Jail Vote Passes 4-1

By David Howell
Editor

COFFEEVILLE – Yalobusha supervisors voted 4 – 1 to move forward with the construction of a new county jail, a decision that comes after more than two years of discussion as county officials have weighed several options to replace the current 1964 model 24-person jail.

    The vote came in Tuesday’s meeting, held in Coffeeville, and is only a preliminary step in the process. Formal planning could begin as early as next week, during a recessed meeting scheduled Monday in Coffeeville.

    Tuesday’s discussion kicked off as Sheriff Lance Humphreys presented a letter from Mississippi Department of Corrections (M.D.O.C.)  Commissioner Chris Epps, who offered his assistance to the county in the construction of a new jail.

    In the letter Epps pledged that  M.D.O.C. would provide the county with 25 state inmates to help offset the cost of building and operating the jail.

    Last month supervisors had asked Humphreys to bring verification from Epps, agreeing to provide the inmates. In the agreement the state will pay $20 per day for each of the 25 inmates, a revenue stream that will earn the county $182,500 annually and has been identified as an important component in funding the new facility.

    “I can sit here and talk all day long, but we have been studying this thing for six years, the whole board has,” District One Supervisor Tommy Vaughn said. “We got an opportunity to build this thing without raising taxes… I want to see it happen.”

    “I agree,” Board President Amos Sims added.

    District Three Supervisor M.H. “Butch” Surrette, who cast the lone vote against  the new jail, reiterated his previous reservations about building a new jail.

    “Last time we met and talked about it, I asked for a contract from the Department of Corrections and we don’t have it,” Surrette said, referring to Epps letter as not being a binding contract. “I know that some counties have contracts,” Surrette added.

    “Butch, what is your alternative to what we are doing here? What is your answer when we have a jail that is slap full and we have an opportunity to build a new jail?” Vaughn asked, as a back-and-forth discussion ensued.

    Surrette pointed to the possibility of building  a regional jail, an option that supervisors have lobbied for during the last two legislative sessions with no success. Surrette also questioned the details of the contract, after Vaughn made a motion early in the discussion to move forward with the construction of a new jail.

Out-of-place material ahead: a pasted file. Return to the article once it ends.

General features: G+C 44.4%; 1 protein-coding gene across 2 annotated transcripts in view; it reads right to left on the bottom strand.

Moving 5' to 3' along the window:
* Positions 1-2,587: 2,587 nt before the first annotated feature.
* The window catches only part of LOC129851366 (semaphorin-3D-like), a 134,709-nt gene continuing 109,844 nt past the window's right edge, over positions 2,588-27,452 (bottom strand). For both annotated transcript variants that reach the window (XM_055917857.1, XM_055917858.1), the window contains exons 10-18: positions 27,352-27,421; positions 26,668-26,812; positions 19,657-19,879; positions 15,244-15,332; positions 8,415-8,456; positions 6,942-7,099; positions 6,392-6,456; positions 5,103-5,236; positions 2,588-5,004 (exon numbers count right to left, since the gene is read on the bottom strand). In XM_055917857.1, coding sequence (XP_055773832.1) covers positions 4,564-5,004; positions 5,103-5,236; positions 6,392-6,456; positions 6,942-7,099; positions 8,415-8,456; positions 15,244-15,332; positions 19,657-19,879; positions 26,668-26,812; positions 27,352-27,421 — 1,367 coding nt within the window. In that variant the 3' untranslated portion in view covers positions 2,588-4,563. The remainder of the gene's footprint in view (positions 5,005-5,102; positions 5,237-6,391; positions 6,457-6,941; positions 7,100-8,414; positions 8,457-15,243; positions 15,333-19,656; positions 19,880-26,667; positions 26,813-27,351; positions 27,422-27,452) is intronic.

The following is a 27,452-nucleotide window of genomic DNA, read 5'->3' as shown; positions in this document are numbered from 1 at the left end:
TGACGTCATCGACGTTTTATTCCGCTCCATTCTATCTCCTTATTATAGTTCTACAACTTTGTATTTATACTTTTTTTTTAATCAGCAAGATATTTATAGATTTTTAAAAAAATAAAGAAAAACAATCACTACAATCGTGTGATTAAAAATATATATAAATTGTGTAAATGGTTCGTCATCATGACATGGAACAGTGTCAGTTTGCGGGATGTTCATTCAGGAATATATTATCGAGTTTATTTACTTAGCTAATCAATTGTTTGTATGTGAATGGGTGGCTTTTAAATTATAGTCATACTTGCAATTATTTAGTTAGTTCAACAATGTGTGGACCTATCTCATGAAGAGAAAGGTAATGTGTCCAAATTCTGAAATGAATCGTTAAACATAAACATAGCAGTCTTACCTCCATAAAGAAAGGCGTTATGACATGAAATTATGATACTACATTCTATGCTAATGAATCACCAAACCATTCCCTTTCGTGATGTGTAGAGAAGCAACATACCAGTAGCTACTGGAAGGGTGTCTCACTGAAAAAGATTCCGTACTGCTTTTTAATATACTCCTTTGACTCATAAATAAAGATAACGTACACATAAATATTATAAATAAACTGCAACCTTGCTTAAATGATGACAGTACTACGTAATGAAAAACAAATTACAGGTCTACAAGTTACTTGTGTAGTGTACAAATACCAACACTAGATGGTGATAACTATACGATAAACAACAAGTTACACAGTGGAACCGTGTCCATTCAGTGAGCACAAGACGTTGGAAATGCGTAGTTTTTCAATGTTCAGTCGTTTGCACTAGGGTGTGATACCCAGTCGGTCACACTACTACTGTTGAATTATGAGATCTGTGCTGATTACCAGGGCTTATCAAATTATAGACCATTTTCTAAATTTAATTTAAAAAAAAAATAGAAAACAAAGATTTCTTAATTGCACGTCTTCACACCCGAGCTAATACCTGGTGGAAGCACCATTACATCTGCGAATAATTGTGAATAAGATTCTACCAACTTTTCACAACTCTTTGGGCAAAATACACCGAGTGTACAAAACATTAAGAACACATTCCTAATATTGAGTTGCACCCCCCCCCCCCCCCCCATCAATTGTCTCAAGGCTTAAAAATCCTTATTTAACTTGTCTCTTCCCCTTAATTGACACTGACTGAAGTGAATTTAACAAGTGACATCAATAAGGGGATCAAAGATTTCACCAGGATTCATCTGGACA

“What I am saying now is that we are going to commit to building a jail. We can work these things out. We are going to bid for a contractor, we are going to bid for an architect, and buy the building from these people right here,” Vaughn said, referring to officials with Southern Composite Systems Inc. who were also at the meeting.

    “If you can tell me how we are going to build a jail?” Vaughn asked Surrette, referring to another option available to the county. “It is not going to be a regional jail because they can’t pay for themselves. Hinds County turned theirs down because they can’t pay for it. I don’t want a regional jail, I don’t want 300 state inmates down here south of town. I want to take care of the county now and in the future,” Vaughn said.

    “My main thing is for Lance and M.D.O.C., we have got to make sure, for us to get this jail paid for, that we have got to have those 25 state inmates,” District Five Supervisor Frank “Bubba” Tillman said.

    “I agree,” Surrette said.

    “As long as (Lance) meets the criteria that they offer, they will not take them away. I went back and talked to the Commissioner (Epps) the other day and that is all we are going to get,” Vaughn said, referring to Epps letter.

    Vaughn’s comments brought a response from Humphreys, who weighed in on the long-term outlook of housing the 25 state inmates.

    “If I can say something. I don’t know of one county that has a contract… Even the counties with regional jails. It is set out in state statute that they (M.D.O.C.) will provide up to 300 inmates for these counties. They are averaging about 220. It’s just like Holmes County… they didn’t meet (M.D.O.C.) requirements and they came and got 30 or 40 inmates,” Humphreys said. “They can come get the inmates at any time if I am not doing what I am supposed to do,” Humphreys told supervisors.

    “The thing I was going to ask you, sheriff, if we go on with this plan and something happens and those state inmates get taken, the monkey is on your back that you have done something wrong?” Tillman asked.

    “That’s exactly right,” Humphreys answered.

    Later in the meeting Tillman made the second to Vaughn’s motion.

    “For Yalobusha County, I believe it is a step that needs to be done for improving our county,” Tillman said.

    “We have been battling this thing for some time… we have to step up and make this decision,” Sims agreed.

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